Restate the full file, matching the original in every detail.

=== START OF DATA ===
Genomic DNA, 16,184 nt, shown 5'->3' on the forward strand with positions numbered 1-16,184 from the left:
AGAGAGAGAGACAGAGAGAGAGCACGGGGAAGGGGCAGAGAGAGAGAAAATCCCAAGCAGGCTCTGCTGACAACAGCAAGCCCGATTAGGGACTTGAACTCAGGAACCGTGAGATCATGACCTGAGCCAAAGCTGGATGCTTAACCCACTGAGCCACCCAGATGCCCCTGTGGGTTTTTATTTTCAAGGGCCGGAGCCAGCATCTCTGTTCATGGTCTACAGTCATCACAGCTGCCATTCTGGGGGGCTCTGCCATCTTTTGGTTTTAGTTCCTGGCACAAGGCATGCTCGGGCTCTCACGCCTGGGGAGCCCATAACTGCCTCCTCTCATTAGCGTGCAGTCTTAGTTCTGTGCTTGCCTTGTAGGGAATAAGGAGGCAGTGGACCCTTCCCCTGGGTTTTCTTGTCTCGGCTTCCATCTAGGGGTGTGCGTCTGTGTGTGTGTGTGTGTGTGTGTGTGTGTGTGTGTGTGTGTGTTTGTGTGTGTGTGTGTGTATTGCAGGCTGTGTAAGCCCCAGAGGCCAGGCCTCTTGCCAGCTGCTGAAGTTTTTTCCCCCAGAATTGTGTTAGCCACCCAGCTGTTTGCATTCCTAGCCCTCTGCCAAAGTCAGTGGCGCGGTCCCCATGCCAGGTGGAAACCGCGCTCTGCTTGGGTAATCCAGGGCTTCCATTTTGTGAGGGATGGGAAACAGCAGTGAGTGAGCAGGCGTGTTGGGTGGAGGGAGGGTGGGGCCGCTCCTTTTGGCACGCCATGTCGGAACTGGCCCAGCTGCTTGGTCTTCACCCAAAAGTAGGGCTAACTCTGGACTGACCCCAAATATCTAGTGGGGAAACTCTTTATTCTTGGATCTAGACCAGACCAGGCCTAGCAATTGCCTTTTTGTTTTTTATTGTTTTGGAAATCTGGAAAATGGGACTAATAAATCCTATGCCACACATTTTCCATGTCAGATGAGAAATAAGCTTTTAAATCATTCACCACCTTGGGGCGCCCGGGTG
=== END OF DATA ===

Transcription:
Genomic DNA, 16,184 nt, shown 5'->3' on the forward strand with positions numbered 1-16,184 from the left:
AGAGAGAGAGACAGAGAGAGAGCACGGGGAAGGGGCAGAGAGAGAGAAAATCCCAAGCAGGCTCTGCTGACAACAGCAAGCCCGATTAGGGACTTGAACTCAGGAACCGTGAGATCATGACCTGAGCCAAAGCTGGATGCTTAACCCACTGAGCCACCCAGATGCCCCTGTGGGTTTTTATTTTCAAGGGCCGGAGCCAGCATCTCTGTTCATGGTCTACAGTCATCACAGCTGCCATTCTGGGGGGCTCTGCCATCTTTTGGTTTTAGTTCCTGGCACAAGGCATGCTCGGGCTCTCACGCCTGGGGAGCCCATAACTGCCTCCTCTCATTAGCGTGCAGTCTTAGTTCTGTGCTTGCCTTGTAGGGAATAAGGAGGCAGTGGACCCTTCCCCTGGGTTTTCTTGTCTCGGCTTCCATCTAGGGGTGTGCGTCTGTGTGTGTGTGTGTGTGTGTGTGTGTGTGTGTGTGTGTGTGTTTGTGTGTGTGTGTGTGTATTGCAGGCTGTGTAAGCCCCAGAGGCCAGGCCTCTTGCCAGCTGCTGAAGTTTTTTCCCCCAGAATTGTGTTAGCCACCCAGCTGTTTGCATTCCTAGCCCTCTGCCAAAGTCAGTGGCGCGGTCCCCATGCCAGGTGGAAACCGCGCTCTGCTTGGGTAATCCAGGGCTTCCATTTTGTGAGGGATGGGAAACAGCAGTGAGTGAGCAGGCGTGTTGGGTGGAGGGAGGGTGGGGCCGCTCCTTTTGGCACGCCATGTCGGAACTGGCCCAGCTGCTTGGTCTTCACCCAAAAGTAGGGCTAACTCTGGACTGACCCCAAATATCTAGTGGGGAAACTCTTTATTCTTGGATCTAGACCAGACCAGGCCTAGCAATTGCCTTTTTGTTTTTTATTGTTTTGGAAATCTGGAAAATGGGACTAATAAATCCTATGCCACACATTTTCCATGTCAGATGAGAAATAAGCTTTTAAATCATTCACCACCTTGGGGCGCCCGGGTG